☝ Defending Wikileaks’ Ability To Exist

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Let me say up front that I am not a massive fan of WikiLeaks. It seems to me that taking stolen correspondence and publishing it for everyone to read is a fundamentally sociopathic act, whether it is a rival’s love-letters or a government’s diplomatic cables. There’s no doubt that there’s a role for whistle-blowing journalism, but each betrayal of trust and privacy needs to be justified by the greater good it delivers, and I remain unconvinced that the cloud of hacktivists at WikiLeaks has taken on board that the demand for great responsibility to accompany great power also applies to them.

For me, it falls into the same category as The Pirate Bay; there’s plenty to disagree with in what they are doing, but the crisis they provoke is fundamental to the operation of the Internet. In reacting to WikiLeaks and The Pirate Bay, both business and government have shown their true colours when it comes to citizen liberty and software freedoms. What’s disclosed is not pretty.

Read on over at ComputerWorldUK

☞ Constructive Criticism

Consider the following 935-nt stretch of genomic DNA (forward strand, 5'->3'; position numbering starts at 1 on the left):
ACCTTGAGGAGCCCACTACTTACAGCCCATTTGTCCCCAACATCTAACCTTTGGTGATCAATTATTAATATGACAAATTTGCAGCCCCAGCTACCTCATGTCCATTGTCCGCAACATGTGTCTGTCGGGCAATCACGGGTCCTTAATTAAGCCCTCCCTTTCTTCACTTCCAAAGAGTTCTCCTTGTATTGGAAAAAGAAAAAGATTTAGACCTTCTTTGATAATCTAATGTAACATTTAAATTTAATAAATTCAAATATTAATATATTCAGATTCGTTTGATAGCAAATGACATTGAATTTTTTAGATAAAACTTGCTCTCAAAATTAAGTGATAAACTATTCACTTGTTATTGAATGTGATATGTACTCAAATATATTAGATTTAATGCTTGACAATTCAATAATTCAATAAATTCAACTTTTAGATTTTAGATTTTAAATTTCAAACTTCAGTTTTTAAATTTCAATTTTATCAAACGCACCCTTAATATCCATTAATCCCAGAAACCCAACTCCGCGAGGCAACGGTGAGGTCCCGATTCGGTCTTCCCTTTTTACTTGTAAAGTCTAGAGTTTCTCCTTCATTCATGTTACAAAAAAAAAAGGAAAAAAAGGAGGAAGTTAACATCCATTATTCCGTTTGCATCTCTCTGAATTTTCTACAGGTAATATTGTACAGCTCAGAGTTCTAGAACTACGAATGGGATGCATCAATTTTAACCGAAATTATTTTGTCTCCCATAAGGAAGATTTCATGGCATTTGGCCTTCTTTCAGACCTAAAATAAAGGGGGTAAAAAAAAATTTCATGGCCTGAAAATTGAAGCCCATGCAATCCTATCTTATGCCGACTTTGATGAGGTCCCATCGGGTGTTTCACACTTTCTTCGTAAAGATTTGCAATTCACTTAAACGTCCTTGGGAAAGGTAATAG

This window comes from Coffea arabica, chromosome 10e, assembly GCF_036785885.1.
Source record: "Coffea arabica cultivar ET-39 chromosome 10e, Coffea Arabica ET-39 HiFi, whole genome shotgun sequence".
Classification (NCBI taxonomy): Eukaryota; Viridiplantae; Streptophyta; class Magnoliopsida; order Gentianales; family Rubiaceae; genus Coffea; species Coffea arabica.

• What Court doesn’t mention in the book is that lenses can also be used to turn a very small amount of light into a raging fire. This appears to be his strategy with Google, taking nearly any tidbit that emerges about Google and turning it into an opportunity to bash the company.

    This is very easy to do and I am constantly checking myself to avoid it.

  • Stirring and worthwhile “modest proposal” by Bruce Schneier.
  • “The Department of Health has yet to recognise the hugely positive management leverage that open source can bring to bear in a change programme as large as its information revolution. Open standards in proprietary systems have not and cannot deliver ‘openness’ on their own and ‘presumption’ is no substitute for strategy.”
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